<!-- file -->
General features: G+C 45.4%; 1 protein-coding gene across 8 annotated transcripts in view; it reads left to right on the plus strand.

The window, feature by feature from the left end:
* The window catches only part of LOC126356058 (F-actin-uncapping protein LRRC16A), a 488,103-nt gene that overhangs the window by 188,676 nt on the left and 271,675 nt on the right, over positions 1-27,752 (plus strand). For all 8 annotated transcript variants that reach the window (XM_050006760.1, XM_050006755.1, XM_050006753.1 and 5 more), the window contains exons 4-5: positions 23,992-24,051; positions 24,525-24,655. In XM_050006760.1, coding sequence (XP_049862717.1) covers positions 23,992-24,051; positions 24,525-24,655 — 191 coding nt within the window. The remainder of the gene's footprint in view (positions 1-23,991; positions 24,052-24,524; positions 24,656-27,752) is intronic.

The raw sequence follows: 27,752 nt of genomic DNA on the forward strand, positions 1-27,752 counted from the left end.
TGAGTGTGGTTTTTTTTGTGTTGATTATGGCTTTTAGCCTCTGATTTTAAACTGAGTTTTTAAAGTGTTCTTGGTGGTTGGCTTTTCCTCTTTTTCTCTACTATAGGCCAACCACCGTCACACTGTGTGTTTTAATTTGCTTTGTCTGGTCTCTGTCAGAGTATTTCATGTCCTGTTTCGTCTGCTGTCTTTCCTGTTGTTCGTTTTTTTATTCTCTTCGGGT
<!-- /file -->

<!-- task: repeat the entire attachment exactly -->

General features: G+C 45.4%; 1 protein-coding gene across 8 annotated transcripts in view; it reads left to right on the plus strand.

The window, feature by feature from the left end:
* The window catches only part of LOC126356058 (F-actin-uncapping protein LRRC16A), a 488,103-nt gene that overhangs the window by 188,676 nt on the left and 271,675 nt on the right, over positions 1-27,752 (plus strand). For all 8 annotated transcript variants that reach the window (XM_050006760.1, XM_050006755.1, XM_050006753.1 and 5 more), the window contains exons 4-5: positions 23,992-24,051; positions 24,525-24,655. In XM_050006760.1, coding sequence (XP_049862717.1) covers positions 23,992-24,051; positions 24,525-24,655 — 191 coding nt within the window. The remainder of the gene's footprint in view (positions 1-23,991; positions 24,052-24,524; positions 24,656-27,752) is intronic.

The raw sequence follows: 27,752 nt of genomic DNA on the forward strand, positions 1-27,752 counted from the left end.
TGAGTGTGGTTTTTTTTGTGTTGATTATGGCTTTTAGCCTCTGATTTTAAACTGAGTTTTTAAAGTGTTCTTGGTGGTTGGCTTTTCCTCTTTTTCTCTACTATAGGCCAACCACCGTCACACTGTGTGTTTTAATTTGCTTTGTCTGGTCTCTGTCAGAGTATTTCATGTCCTGTTTCGTCTGCTGTCTTTCCTGTTGTTCGTTTTTTTATTCTCTTCGGGT